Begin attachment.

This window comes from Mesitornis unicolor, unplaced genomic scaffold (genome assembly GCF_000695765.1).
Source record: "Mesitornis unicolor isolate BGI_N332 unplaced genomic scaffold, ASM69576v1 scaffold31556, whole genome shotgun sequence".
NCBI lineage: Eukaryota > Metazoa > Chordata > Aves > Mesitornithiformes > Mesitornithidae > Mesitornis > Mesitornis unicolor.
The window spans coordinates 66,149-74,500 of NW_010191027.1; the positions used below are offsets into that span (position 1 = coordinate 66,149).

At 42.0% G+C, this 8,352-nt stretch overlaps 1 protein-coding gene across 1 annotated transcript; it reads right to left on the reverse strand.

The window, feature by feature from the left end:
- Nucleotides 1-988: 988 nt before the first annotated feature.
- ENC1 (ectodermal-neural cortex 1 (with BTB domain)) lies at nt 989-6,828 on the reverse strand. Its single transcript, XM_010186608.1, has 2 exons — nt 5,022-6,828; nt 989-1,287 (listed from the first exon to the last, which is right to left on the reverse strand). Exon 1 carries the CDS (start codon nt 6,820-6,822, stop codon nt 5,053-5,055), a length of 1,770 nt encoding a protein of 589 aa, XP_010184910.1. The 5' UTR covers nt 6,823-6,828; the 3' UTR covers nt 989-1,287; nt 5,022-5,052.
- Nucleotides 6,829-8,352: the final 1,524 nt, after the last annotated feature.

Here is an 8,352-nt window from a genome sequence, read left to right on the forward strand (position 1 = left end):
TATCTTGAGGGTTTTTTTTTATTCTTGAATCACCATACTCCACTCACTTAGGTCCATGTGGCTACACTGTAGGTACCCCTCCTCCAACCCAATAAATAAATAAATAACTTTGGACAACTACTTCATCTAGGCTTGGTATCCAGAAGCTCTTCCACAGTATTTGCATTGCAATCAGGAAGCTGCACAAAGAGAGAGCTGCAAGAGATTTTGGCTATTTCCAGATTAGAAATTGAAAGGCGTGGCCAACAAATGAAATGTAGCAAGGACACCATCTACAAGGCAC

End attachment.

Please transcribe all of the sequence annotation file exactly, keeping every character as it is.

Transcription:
This window comes from Mesitornis unicolor, unplaced genomic scaffold (genome assembly GCF_000695765.1).
Source record: "Mesitornis unicolor isolate BGI_N332 unplaced genomic scaffold, ASM69576v1 scaffold31556, whole genome shotgun sequence".
NCBI lineage: Eukaryota > Metazoa > Chordata > Aves > Mesitornithiformes > Mesitornithidae > Mesitornis > Mesitornis unicolor.
The window spans coordinates 66,149-74,500 of NW_010191027.1; the positions used below are offsets into that span (position 1 = coordinate 66,149).

At 42.0% G+C, this 8,352-nt stretch overlaps 1 protein-coding gene across 1 annotated transcript; it reads right to left on the reverse strand.

The window, feature by feature from the left end:
- Nucleotides 1-988: 988 nt before the first annotated feature.
- ENC1 (ectodermal-neural cortex 1 (with BTB domain)) lies at nt 989-6,828 on the reverse strand. Its single transcript, XM_010186608.1, has 2 exons — nt 5,022-6,828; nt 989-1,287 (listed from the first exon to the last, which is right to left on the reverse strand). Exon 1 carries the CDS (start codon nt 6,820-6,822, stop codon nt 5,053-5,055), a length of 1,770 nt encoding a protein of 589 aa, XP_010184910.1. The 5' UTR covers nt 6,823-6,828; the 3' UTR covers nt 989-1,287; nt 5,022-5,052.
- Nucleotides 6,829-8,352: the final 1,524 nt, after the last annotated feature.

Here is an 8,352-nt window from a genome sequence, read left to right on the forward strand (position 1 = left end):
TATCTTGAGGGTTTTTTTTTATTCTTGAATCACCATACTCCACTCACTTAGGTCCATGTGGCTACACTGTAGGTACCCCTCCTCCAACCCAATAAATAAATAAATAACTTTGGACAACTACTTCATCTAGGCTTGGTATCCAGAAGCTCTTCCACAGTATTTGCATTGCAATCAGGAAGCTGCACAAAGAGAGAGCTGCAAGAGATTTTGGCTATTTCCAGATTAGAAATTGAAAGGCGTGGCCAACAAATGAAATGTAGCAAGGACACCATCTACAAGGCAC